April 10, 2010 by David Gillaspie
What do you do during a week in San Diego with the nights free? Go to Tijuana with someone who’s never been there, of course.
A guy from the conference came all the way from Northern Iowa. He had hair long enough for a pony tail and wanted someone to go over the border with him. After spending the first evening at an English pub in SoCal, I was game for something more authentic.
Getting to Revolution Avenue was the easy part. Bus to the border, walk over, and catch the chicken bus to town. It wasn’t called the chicken bus, but riders carried chickens in cages with them. I chalked it up to a cultural thing, and the absence of KFC.
We got off the bus and walked to a bar across the street. A big crowd of locals, guys in Navy uniforms, and big white guys, watched dancing girls dance. I pushed forward and threw a dollar in the stage. It seemed like a good idea.
The dancer said, “You can do a lot for a dollar.” A lot? I backed out to where Iowa was and told him what she said. I asked what he thought “a lot” was all about. He said he wanted to find out, but not there. I said great, I’ll fly wing.
We walked up a few blocks, then back. Iowa decided to stop in one place. I flew wing. We slid into a booth and before we stopped sliding, two girls popped in. Beautiful girls. Girls who needed a cuddle.
I smiled and pointed to my pal, all wrapped up with the girl on his side. I pointed to him and held up two fingers to my girl. I made a zero and pointed to me. Then pointed to my wedding ring and raised both hands, shrugged my shoulders, and offered to buy her a drink.
She pouted. I was a dud. I encouraged her to scoot over to the other side with the other couple. She shook her head. I put a dollar across the table and pointed to it and her and said “For you.”
She moved over and picked it up just as Iowa and his new girl got up and walked to the back of the bar.
I didn’t notice the curtained sections at the back when I came into the place, but that’s where they went. The other girl and I sat across from each other. I said the only Spanish I knew, “Mi nombre es Daveed, et tu?” I think I said my name is David, and you?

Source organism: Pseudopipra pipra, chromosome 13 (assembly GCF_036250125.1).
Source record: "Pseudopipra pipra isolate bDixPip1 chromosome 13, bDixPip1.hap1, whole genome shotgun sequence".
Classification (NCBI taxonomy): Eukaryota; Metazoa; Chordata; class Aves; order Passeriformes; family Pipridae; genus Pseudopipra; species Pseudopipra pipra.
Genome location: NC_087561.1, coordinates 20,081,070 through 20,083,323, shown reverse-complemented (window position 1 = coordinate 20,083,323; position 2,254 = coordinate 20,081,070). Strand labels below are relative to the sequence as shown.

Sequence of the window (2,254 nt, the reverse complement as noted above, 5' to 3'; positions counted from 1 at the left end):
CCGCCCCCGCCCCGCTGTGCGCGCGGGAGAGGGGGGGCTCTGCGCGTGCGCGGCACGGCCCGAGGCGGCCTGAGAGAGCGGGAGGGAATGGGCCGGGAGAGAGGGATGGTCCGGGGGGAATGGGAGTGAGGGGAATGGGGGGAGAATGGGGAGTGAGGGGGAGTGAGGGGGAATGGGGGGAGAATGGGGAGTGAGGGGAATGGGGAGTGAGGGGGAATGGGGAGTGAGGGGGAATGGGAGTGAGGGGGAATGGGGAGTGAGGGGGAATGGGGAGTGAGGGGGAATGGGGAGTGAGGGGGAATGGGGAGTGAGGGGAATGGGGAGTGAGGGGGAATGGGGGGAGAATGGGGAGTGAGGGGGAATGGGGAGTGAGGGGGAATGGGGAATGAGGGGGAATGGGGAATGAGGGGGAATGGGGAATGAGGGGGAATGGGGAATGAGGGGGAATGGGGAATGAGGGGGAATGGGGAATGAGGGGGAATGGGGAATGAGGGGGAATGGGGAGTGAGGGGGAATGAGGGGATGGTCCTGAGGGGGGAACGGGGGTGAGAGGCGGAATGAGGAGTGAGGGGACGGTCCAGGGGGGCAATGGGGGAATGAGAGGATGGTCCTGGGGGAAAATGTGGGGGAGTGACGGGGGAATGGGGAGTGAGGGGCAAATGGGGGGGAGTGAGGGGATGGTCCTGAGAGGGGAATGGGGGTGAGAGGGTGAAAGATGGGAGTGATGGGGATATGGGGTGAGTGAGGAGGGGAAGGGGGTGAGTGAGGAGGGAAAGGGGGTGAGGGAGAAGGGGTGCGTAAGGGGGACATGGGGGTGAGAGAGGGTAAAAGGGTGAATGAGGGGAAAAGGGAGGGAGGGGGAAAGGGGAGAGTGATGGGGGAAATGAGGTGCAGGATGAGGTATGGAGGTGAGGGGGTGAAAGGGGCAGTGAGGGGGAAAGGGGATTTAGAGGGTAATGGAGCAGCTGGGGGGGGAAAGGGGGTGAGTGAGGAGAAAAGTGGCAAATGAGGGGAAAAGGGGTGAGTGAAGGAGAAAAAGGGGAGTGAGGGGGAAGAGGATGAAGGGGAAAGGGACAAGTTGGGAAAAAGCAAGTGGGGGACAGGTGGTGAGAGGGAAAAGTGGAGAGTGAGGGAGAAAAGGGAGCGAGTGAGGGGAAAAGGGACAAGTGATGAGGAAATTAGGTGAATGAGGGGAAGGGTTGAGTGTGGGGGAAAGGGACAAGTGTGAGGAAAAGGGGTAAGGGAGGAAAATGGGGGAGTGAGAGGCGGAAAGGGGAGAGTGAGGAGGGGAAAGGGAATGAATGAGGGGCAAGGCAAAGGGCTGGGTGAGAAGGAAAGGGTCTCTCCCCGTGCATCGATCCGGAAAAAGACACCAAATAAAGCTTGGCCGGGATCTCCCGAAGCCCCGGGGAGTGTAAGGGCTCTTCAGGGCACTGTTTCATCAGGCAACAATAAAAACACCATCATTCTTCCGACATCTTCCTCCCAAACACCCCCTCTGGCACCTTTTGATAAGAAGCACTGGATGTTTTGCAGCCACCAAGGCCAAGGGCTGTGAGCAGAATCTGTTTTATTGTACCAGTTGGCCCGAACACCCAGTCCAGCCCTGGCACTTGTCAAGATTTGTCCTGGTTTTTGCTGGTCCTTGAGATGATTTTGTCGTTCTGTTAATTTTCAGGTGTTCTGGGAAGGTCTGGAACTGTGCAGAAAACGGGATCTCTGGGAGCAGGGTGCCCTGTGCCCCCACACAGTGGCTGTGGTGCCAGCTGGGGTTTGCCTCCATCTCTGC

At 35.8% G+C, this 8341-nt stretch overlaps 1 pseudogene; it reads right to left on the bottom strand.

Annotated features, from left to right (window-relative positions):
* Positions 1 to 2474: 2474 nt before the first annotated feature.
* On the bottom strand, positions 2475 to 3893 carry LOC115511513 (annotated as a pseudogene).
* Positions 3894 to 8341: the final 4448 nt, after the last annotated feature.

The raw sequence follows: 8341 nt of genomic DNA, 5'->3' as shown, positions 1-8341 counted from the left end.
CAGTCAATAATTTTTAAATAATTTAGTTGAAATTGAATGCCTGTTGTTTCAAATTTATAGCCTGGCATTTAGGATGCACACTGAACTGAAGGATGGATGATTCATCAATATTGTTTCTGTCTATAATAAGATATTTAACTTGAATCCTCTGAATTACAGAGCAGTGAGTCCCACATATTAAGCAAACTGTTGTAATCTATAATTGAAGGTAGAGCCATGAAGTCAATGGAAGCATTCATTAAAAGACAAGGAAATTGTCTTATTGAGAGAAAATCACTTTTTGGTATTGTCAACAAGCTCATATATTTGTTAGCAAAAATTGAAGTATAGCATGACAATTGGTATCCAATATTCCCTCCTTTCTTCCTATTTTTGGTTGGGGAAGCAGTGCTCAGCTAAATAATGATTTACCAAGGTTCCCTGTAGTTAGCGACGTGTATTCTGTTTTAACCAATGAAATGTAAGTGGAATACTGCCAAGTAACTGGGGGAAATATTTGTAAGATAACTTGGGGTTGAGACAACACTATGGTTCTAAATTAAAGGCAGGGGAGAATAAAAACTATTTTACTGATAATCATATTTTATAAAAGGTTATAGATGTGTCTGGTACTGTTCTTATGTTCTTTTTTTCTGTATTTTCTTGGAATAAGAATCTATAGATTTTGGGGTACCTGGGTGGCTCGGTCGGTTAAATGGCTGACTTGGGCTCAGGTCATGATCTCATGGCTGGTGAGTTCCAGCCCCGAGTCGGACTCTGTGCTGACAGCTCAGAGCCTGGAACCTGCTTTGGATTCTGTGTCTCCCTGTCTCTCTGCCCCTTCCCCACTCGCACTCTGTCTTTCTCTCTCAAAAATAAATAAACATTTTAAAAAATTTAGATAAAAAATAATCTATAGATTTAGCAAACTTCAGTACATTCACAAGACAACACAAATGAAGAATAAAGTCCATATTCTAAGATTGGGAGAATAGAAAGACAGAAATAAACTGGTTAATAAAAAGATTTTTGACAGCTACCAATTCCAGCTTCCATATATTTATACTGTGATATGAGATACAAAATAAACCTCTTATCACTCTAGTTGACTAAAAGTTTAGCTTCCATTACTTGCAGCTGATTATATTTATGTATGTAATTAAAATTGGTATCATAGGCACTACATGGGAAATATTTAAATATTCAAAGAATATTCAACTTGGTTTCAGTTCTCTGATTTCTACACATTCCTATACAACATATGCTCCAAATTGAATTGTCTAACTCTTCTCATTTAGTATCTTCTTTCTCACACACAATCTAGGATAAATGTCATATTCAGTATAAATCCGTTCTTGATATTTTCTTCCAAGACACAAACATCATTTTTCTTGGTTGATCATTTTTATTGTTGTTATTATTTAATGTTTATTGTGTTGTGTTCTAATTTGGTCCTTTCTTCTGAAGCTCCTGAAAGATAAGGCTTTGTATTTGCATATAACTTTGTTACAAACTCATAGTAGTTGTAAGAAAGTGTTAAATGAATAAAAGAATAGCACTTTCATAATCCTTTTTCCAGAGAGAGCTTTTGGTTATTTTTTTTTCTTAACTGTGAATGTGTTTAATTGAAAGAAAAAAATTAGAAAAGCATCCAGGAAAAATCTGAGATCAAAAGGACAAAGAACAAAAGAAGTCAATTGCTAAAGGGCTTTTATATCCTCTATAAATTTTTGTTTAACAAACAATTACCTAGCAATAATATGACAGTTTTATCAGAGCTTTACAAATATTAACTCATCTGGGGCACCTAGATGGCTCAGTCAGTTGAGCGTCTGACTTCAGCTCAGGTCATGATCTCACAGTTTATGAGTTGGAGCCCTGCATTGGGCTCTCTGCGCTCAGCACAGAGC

She didn’t have time to answer. Iowa flew out from the curtained rooms with a quick, “Let’s go.” He wasn’t waiting.
Here’s a guy two thousand miles from home looking for some fun in Tijuana and he goes maybe twenty seconds and leaves. It only means one thing. I hurt myself to keep from laughing. I knew if I started I’d laugh the rest of the week.
“Where do you want to go next?” I asked.
“Home, man. I want to go home.”
“What about the conference.?”
“I mean back to America.”
“But it’s early. Let’s look in here.”
I stopped at another bar and opened the door.
“It looks like a men’s club,” I told him. “You want to go in?”
“It’s probably a gay bar.”
“But it looks like the other place where you found your soul mate.”
He didn’t laugh.
“Let’s find the chicken bus and head for the border,” he said.
“You want to get something to eat first? Maybe a big burrito?”
He didn’t laugh or answer.
“No. We’re leaving.”
“Look, whatever happened back there, don’t let it ruin the night. We’re in Mexico. You know what they say about Mexico?”
“Me neither, but what the hell. Was it that bad.”
“Was what that bad?”
“You had a great girl. She really liked you, man. I could tell by the way you were kissing her that you liked her. You guys made a nice couple.”
“Look, our bus.”
We walked over the border that night and all I could think was how glad I was to fly wingman for a guy from the Heartland on his first trip to Mexico. I knew it was more than he expected.
It always is.